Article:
Seventeen workers who were suspended from their jobs in November 2013 at a cement plant in Oggaz, Algeria, have started a hunger strike to campaign for their rights.
In late 2013, the French Lafarge cement group took over the cement factory in Oggaz, in Western Algeria, and the company immediately set about restructuring and downsizing the operation. Workers attempted to resolve the matter through collective negotiation but were not successful. Then, despite record productivity, when the company unilaterally decided to reduce the bonus payments, the workers designated six workers to represent their grievances to management and staged a protest action. These six workers were immediately suspended. A collective work stoppage ensued, and company management retaliated by suspending an additional 11 workers.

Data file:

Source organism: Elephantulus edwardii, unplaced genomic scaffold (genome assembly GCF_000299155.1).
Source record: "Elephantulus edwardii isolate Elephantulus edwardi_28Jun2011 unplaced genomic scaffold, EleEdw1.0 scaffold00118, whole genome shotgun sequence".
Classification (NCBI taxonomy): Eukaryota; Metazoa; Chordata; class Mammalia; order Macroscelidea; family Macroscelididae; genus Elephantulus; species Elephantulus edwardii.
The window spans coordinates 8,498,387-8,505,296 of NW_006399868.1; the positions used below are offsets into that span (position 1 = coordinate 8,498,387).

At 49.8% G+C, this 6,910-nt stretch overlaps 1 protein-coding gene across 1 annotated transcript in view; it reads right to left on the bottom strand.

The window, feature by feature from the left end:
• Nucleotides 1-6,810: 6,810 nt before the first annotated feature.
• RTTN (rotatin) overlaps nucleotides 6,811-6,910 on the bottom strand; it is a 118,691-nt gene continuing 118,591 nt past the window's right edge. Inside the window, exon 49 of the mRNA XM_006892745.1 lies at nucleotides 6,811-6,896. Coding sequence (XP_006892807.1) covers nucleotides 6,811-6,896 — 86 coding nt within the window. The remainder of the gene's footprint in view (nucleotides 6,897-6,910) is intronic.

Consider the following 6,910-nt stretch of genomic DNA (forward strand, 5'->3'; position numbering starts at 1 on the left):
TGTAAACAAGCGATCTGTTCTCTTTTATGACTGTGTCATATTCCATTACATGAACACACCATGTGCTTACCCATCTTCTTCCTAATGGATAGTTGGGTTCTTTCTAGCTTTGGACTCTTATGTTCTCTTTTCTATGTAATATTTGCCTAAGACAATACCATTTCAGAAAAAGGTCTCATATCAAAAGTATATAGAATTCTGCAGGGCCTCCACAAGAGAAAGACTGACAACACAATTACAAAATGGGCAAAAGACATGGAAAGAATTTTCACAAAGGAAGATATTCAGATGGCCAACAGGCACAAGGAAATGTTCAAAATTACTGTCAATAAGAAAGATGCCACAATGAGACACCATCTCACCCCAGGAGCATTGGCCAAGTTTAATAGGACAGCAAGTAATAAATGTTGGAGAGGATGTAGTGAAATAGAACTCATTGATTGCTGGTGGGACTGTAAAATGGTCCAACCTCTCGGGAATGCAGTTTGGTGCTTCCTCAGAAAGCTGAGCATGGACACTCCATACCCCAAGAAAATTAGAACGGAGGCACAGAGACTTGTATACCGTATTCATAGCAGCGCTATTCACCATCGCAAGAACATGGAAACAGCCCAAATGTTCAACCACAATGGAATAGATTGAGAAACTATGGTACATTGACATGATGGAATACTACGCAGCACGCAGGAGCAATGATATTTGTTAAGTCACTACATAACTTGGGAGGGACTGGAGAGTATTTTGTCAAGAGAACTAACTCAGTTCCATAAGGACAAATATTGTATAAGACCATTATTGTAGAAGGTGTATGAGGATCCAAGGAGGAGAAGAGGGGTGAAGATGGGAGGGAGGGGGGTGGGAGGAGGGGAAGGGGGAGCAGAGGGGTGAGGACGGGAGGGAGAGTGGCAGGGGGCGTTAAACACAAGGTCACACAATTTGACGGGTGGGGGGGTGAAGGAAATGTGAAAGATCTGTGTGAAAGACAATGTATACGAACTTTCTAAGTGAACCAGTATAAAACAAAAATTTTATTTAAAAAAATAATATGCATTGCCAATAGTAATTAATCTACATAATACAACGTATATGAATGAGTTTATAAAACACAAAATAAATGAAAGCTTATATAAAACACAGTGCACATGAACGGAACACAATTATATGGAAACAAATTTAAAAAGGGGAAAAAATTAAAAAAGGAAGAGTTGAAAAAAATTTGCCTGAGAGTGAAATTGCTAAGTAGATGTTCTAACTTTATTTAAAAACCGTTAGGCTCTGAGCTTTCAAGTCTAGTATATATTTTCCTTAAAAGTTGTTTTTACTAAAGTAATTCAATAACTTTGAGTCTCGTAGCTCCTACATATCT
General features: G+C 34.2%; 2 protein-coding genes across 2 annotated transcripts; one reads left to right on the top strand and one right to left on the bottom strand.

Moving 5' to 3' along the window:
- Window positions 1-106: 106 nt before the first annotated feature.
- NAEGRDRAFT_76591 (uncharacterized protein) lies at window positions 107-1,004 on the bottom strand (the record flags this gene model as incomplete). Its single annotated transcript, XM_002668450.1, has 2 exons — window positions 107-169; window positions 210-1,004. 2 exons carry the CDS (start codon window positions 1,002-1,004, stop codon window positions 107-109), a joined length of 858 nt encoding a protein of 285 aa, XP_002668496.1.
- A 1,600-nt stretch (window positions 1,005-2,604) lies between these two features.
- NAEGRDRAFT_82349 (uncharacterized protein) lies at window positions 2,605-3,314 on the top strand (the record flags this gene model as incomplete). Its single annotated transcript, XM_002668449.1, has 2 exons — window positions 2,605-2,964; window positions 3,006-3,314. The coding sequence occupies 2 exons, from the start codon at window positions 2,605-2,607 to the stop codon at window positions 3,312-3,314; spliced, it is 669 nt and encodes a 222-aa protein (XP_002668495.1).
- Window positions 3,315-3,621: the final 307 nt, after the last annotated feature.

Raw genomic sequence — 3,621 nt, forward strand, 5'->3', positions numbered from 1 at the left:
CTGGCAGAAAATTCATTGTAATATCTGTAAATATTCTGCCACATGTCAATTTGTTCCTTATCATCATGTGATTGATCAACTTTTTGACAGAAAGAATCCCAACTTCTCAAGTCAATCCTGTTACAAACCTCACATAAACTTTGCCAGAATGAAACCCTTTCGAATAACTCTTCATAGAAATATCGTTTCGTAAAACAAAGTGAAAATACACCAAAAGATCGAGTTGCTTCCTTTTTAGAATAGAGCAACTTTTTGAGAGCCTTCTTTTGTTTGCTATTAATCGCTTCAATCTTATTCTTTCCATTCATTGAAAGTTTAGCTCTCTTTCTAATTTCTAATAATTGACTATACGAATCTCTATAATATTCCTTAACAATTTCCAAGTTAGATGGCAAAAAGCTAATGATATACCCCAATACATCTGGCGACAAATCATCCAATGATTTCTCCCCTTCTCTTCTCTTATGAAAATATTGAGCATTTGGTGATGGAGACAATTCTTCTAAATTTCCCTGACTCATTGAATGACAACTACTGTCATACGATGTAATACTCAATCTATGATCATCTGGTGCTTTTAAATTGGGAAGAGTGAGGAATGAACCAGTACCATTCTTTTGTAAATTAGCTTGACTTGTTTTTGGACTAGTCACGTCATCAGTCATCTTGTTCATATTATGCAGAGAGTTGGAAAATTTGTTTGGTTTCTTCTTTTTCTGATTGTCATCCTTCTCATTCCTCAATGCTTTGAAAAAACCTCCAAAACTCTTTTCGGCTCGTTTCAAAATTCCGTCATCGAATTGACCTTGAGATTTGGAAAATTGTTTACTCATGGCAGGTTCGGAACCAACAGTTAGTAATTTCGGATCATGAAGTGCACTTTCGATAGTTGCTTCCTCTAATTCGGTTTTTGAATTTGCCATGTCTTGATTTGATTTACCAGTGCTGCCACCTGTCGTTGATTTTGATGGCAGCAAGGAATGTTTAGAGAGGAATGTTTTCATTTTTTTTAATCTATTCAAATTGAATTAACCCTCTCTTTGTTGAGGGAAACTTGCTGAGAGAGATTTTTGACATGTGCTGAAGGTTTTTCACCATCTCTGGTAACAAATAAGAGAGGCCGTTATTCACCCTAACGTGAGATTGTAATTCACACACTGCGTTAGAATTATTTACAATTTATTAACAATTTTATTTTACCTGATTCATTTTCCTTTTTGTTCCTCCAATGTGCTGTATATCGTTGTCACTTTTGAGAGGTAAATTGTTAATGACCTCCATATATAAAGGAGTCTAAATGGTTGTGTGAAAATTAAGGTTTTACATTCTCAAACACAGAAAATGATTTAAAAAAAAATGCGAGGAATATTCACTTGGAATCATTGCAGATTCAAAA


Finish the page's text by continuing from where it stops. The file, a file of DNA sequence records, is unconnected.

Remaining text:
The provisions of the cement workers collective agreement covering the application of the disciplinary process for suspended workers have been ignored. Despite repeated assurances, public authorities have so far refused to engage and resolve the matter.
The Lafarge cement workers reached out to the autonomous union SNAPAP for support, and their case has been documented by the Algerian press. On March 9, 2014, the 17 suspended workers started a hunger strike to bring attention to their illegal suspension and the gross violation of their human rights. “We are calling on the solidarity of workers everywhere and especially the global union federations IndustriALL and Building and Wood Workers International (BWI) to denounce both the silence and the indifference of the Algerian authorities in this matter” said Salim Mechri, a member of SNAPAP’s Executive Bureau.